I’m starting a new project. It’s sort of to do with this guy:
Ted Bundy, described on Wikipedia as an “American serial killer, rapist, kidnapper and necrophile”. I’m fascinated by him and how people reacted and still react to him. And I’m fascinated by how I react to him.
Several weeks ago, I spent a week in Manchester at Contact Theatre with a group of amazing solo artists doing workshops and eventually pitching a show for the Flying Solo commission. I pitched this project and I’m thrilled and honoured to say that my piece was chosen, so will be supported for the next year through the Flying Solo commission by Contact, MC Theatre (Amsterdam), The Albany and Fuel. I’ll be performing the piece as part of the Flying Solo Festival 2014 at Contact and MC Theatre. The piece is also being wonderfully supported by Ovalhouse, where I’ll be performing a first work-in-progress experiment on 24th and 25th May.
Here’s a streamlined version of my Bundy pitch from the Flying Solo week:
Hi, I’m Greg Wohead–I’m a writer and performer from Texas–and my show is called love, Ted. My work in the past has been described using words like ‘lovely’, ‘heart-warming’, ‘whimsical’ and ‘nice’.
This piece is about me and Ted Bundy–as Wikipedia describes him: an American serial killer, rapist, kidnapper and necrophile.
The idea for this show came in October, just a few months ago:
I’m home alone and I get sucked down a YouTube rabbithole at like 2 in the morning. I eventually come across the confession tapes of Ted Bundy. Right there on YouTube. I know he’s a serial killer, but I’m compelled to find out more, and quickly learn that Ted confessed to killing 30 women between 1974 and 1978–he confessed to 30, but some people think the real number could be as high as 100. He would often put a cast on his leg and walk on a pair of crutches or wear a sling and pretend his arm was broken and stumble up to a girl–always young, pretty with hair parted down the middle–while trying to carry a briefcase or box. He would ask the girl to help him to his car–a brown Volkswagon Beetle. Once there he would hit her over the head with a crowbar he had stashed behind a tire, load her in and take her to a hidden place, usually in the mountains nearby.
Once there he would rape her, then strangle her to death. He would then revisit the body over the coming days, applying make up, shampoo-ing the hair, having sex with the body until decay made this impossible.
So I’m reading about all this at 2am and getting a little freaked out.
These were awful, horrific details and images. I didn’t want to look at them or to find out about them, but I couldn’t stop watching, I couldn’t stop reading about it. And I’m a nice guy, really.
And I had this simultaneous feeling of attraction and repulsion to finding out details about serial killers and their victims; to having a peek at gory crime scene photos, which are freely available on Google image search.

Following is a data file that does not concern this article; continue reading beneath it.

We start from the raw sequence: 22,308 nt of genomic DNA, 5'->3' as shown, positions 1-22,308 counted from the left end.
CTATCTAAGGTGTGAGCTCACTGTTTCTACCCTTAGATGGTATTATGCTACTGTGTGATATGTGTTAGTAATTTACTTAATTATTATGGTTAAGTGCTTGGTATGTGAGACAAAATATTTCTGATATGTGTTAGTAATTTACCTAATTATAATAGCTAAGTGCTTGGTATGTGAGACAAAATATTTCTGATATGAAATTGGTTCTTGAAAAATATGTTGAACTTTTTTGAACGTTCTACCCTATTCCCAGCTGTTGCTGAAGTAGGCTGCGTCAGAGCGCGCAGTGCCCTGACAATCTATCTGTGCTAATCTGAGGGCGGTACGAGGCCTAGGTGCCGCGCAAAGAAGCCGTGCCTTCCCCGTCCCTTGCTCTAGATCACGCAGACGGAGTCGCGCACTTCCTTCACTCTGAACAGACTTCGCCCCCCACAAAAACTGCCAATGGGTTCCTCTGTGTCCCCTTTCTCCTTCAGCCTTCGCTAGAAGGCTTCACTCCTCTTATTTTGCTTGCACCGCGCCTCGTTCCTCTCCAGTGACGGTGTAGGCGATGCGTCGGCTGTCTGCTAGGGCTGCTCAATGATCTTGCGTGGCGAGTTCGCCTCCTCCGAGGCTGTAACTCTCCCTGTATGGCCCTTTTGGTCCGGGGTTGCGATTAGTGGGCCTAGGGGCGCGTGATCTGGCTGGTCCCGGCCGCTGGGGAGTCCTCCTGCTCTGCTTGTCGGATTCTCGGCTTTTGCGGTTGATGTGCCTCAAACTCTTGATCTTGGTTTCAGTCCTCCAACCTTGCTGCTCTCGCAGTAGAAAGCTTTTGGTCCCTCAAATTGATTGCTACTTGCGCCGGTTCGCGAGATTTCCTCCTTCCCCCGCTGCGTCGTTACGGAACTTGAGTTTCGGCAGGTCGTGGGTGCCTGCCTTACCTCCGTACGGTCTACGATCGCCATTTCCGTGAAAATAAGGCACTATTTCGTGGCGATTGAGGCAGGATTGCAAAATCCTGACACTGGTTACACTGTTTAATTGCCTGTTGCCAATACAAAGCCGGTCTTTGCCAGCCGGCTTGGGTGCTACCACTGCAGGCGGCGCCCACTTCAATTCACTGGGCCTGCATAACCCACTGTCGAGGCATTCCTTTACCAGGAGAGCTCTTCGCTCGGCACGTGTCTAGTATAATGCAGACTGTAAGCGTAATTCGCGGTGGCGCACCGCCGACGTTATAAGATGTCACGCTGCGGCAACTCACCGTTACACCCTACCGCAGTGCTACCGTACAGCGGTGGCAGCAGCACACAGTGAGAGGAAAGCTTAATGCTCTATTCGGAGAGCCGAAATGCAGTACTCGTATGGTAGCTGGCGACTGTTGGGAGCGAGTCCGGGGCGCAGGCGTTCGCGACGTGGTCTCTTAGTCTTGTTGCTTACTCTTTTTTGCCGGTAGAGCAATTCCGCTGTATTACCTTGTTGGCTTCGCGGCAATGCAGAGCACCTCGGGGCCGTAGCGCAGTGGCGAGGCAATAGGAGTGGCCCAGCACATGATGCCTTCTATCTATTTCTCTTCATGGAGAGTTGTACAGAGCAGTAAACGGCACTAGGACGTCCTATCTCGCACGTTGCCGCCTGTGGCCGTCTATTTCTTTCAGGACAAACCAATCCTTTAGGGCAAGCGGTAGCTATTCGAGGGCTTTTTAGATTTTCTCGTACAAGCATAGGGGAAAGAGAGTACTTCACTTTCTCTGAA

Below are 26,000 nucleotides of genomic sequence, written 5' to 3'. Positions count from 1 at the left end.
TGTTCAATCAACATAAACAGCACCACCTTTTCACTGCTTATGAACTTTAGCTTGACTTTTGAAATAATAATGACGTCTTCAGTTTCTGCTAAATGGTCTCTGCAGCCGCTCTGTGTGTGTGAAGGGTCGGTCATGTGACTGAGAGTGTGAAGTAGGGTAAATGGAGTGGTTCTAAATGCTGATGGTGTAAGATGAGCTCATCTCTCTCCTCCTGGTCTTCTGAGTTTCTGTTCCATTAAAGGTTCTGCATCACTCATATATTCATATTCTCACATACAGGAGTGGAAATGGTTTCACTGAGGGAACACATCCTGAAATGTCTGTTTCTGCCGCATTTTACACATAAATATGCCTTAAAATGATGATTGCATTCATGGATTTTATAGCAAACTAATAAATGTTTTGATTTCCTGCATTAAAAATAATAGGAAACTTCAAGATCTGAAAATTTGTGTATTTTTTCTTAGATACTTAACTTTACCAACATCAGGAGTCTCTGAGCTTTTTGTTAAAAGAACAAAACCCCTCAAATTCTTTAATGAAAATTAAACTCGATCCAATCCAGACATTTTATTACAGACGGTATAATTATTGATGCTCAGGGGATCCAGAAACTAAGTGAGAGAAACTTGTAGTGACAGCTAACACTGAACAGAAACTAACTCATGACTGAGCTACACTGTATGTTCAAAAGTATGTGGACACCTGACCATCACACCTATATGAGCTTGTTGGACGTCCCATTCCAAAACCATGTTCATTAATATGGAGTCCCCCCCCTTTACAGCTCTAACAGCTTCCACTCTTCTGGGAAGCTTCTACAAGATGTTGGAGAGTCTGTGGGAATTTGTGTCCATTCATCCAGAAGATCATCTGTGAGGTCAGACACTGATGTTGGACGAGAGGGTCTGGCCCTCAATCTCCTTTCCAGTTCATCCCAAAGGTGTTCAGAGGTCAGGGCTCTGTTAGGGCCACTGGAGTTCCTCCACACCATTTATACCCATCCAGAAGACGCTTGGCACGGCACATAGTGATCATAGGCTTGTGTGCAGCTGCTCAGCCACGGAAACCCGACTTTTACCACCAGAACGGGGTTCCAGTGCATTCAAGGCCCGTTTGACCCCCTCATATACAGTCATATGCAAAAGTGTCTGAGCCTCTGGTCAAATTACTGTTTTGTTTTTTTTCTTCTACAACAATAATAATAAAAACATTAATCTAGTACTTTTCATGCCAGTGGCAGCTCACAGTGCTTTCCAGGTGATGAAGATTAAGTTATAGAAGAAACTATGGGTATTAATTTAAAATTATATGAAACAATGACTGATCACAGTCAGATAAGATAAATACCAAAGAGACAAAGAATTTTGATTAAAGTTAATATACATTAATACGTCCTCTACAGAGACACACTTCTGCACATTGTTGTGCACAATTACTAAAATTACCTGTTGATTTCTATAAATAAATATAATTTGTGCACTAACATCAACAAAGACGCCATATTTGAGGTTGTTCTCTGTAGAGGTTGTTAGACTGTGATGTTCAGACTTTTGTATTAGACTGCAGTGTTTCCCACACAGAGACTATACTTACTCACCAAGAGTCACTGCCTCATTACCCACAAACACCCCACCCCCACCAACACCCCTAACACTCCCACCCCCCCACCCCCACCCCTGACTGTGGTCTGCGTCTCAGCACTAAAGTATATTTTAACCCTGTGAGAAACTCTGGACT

As a serial rule-follower, I’m curious as to why breaking the rules can seem so attractive.
With this show, I’m curious about what happens with an audience when I try to channel Ted Bundy or mesh the two of us together–the rule-breaker and the rule-follower. It’s a show that will use real-life material–bits of my own stories, Ted’s confession tapes, video interviews, real crime scene images, letters from Ted Bundy’s fans and groupies, songs of the 70s, Ted Bundy memorabilia (like a glass Ted Bundy once drank out of for sale online for thousands of dollars). The development of the show will be about finding potency in the real–me in a room with an audience, talking with them, doing true-crime re-enactments, giving crime-scene lectures.
Love, Ted is a show about Ted Bundy and me. It’s a show about labelling someone a monster–and what that says about the people doing the labelling rather than the person being labelled. It’s about the nature of charm and the tension between attraction and repulsion. How our relationship with death might affect our relationship with killers and corpses.
The crime writer Ann Rule wrote a book about Ted Bundy, and in it she publishes letters he wrote her–letters of what seems to be real friendship at the time; a relationship–however manipulated–between a killer and someone with an interest in him. Each letter he signed the same: love, Ted.
This is a piece about me and Ted Bundy breaking things together. It’s a piece about why we can’t stop looking at dead bodies, and it’s a piece that deliberately looks for the monster in us all.
I’m not totally sure what this piece will wind up being in a year’s time. Who knows how much it will resemble my initial thoughts.
I don’t have an official title for the piece yet, but I would love for you to join me for The Ted Bundy Project (a work-in-progress) at Ovalhouse on 24th & 25th May at 8.15pm. It will be a first experiment with Ted Bundy’s confession tape, a wig and a slideshow.